James Bulger’s father has hinted how the full details of his son’s death were never revealed to the public.
In an interview on ITV‘s Good Morning Britain today, (February 12), Ralph spoke with Jeremy Kyle and Kate Garraway about how he believes Jon Venables’ identity should be revealed.
Ralph said people deserve to know the identity of the killer because you ‘wouldn’t want this person living next door’ and to ensure nobody else was ‘at risk’.
When asked whether there was a risk of people taking the law into their own hands in the event of Venables’ identity being revealed, Ralph hinted at the true extent of violence committed on his child:
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The extent of what they done to James, you’ve got to look at it to see how sick they really are.
It doesn’t come out, exactly what they did to him. They tell you a bit, which is a little bit of quite a lot…
The conversation was hard to watch for some viewers after Ralph said it was difficult for him to remember James without the pain of his death looming over him.
He also said unequivocally, Venables should be kept under surveillance 24/7 to ensure no risk to the public.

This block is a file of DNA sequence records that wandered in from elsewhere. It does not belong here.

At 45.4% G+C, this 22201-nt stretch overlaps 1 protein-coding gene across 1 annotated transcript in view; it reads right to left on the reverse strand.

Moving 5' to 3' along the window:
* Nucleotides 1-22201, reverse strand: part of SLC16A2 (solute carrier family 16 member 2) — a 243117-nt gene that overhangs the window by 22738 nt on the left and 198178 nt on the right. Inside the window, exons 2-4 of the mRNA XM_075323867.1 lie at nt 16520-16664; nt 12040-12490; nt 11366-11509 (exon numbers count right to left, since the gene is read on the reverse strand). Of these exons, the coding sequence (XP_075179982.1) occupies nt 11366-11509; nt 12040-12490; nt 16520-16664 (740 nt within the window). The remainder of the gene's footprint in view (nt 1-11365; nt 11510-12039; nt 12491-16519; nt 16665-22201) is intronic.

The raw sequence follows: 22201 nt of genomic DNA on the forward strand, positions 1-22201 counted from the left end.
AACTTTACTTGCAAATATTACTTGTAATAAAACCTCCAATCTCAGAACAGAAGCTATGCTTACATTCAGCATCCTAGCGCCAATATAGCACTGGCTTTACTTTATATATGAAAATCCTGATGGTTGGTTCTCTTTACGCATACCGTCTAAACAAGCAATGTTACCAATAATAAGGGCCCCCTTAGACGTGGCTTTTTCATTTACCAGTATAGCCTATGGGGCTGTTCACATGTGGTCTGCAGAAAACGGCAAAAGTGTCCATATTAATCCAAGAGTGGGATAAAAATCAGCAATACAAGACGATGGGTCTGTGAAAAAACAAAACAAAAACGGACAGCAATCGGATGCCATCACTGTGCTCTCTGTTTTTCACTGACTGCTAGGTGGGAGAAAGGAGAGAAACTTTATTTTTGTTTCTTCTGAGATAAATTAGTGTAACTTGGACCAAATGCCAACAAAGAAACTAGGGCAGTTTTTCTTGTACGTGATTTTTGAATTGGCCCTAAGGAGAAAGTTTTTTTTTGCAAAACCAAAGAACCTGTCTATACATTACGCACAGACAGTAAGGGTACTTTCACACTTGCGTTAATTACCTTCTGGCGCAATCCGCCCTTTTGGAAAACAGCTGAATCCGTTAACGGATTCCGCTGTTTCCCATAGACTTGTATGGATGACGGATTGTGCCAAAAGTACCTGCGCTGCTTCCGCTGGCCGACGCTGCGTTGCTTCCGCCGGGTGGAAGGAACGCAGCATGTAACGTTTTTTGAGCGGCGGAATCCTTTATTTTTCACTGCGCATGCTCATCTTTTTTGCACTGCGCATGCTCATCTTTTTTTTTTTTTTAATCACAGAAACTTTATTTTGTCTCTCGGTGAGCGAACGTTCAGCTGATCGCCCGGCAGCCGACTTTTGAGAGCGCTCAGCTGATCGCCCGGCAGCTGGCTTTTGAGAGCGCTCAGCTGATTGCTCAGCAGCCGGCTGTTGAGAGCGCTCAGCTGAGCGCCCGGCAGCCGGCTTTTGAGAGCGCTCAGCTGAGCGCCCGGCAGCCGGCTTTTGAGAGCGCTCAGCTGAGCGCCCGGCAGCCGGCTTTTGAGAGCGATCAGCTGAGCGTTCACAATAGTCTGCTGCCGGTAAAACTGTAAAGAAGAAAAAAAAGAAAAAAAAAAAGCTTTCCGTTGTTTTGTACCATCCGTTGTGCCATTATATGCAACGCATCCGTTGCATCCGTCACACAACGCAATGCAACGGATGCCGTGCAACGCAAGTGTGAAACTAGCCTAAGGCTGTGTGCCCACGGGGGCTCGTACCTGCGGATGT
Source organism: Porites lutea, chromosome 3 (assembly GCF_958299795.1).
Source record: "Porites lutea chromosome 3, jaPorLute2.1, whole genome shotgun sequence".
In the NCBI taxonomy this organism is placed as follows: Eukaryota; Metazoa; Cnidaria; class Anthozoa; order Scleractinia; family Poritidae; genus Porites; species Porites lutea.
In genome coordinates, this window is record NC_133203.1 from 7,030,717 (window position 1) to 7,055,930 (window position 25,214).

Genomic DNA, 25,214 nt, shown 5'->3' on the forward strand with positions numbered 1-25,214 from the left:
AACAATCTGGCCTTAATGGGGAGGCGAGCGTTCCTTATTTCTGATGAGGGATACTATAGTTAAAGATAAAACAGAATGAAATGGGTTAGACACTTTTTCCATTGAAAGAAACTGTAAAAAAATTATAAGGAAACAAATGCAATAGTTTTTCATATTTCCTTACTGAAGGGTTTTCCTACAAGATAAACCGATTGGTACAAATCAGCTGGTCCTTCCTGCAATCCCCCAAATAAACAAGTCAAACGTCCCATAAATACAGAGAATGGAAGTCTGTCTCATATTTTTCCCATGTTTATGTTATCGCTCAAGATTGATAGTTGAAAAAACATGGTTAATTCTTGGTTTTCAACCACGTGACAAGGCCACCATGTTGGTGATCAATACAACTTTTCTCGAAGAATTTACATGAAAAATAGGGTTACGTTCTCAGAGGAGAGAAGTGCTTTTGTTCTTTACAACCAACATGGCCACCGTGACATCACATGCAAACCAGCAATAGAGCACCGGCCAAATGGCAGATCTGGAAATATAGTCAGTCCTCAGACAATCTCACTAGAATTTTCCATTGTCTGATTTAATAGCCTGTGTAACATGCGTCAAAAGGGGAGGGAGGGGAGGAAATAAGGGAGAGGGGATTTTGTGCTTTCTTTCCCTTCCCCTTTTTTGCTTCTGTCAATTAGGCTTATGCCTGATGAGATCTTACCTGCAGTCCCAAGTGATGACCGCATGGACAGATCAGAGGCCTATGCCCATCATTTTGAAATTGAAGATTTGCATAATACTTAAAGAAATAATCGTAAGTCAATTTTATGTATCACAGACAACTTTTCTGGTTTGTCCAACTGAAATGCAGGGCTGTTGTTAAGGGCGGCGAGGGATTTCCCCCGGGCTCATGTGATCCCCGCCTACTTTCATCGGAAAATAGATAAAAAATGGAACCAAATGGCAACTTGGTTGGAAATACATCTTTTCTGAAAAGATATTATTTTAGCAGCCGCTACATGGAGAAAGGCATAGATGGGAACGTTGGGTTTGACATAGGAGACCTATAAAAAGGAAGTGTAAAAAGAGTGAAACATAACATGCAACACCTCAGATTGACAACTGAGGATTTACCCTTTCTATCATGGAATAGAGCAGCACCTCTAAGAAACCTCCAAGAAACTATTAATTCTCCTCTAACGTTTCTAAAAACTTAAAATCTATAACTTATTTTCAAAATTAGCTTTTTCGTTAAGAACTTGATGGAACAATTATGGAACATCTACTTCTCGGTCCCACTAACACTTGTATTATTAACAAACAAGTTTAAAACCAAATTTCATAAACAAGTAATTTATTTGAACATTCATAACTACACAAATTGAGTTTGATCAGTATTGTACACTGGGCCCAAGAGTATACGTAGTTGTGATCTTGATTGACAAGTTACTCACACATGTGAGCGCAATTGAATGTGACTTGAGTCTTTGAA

Personally I’d like to see him kept away from the public so he can’t do anything to another child.
You’ve got to keep on top of this person because he’s just waiting to do something in my eyes.
A former inmate who was serving time alongside Venables has also called for his identity to be revealed to the police.
James Heap recently revealed how Venables used to brag to the other inmates at the Red Bank secure unit on Merseyside about killing two-year-old James Bulger.
According to Heap, Venables described the murder of Bulger – which shocked the entire nation back in 1993 – as if he was ‘going to the shop’.
Speaking to the Mirror, Heap recalled:
A few days later I found out who he was and what he was really in for. I was shocked.
He was playing on a games console when I said to him: ‘Why the hell did you do that to that kid?’
He just laughed. I said: ‘What’s so funny?’ But he just kept laughing.
I punched him in the mouth. To laugh about that is just sick. He talked about how he took the kid and how he was too good or too clever for anyone to see him. I remember he said: ‘I done it easy’.
He said it like it was a normal thing to do, like going to buy a newspaper. Like it was easy to him and nothing to him.
It was like it didn’t matter – like he was proud. There wasn’t any remorse on his face, not one bit. No shame, nothing.
It was mental. You’d have to hear him and see the face on him when he was saying it to be able to believe it.
This wasn’t the only attack on Venables, according to Heap, who claimed he almost died two months later from a second attack.
Venables was sent back to prison last week, after being caught with paedophilic images.
A recent petition to reveal Venables’ identity has reached 100,000 signatures and could be debated in Parliament in the future.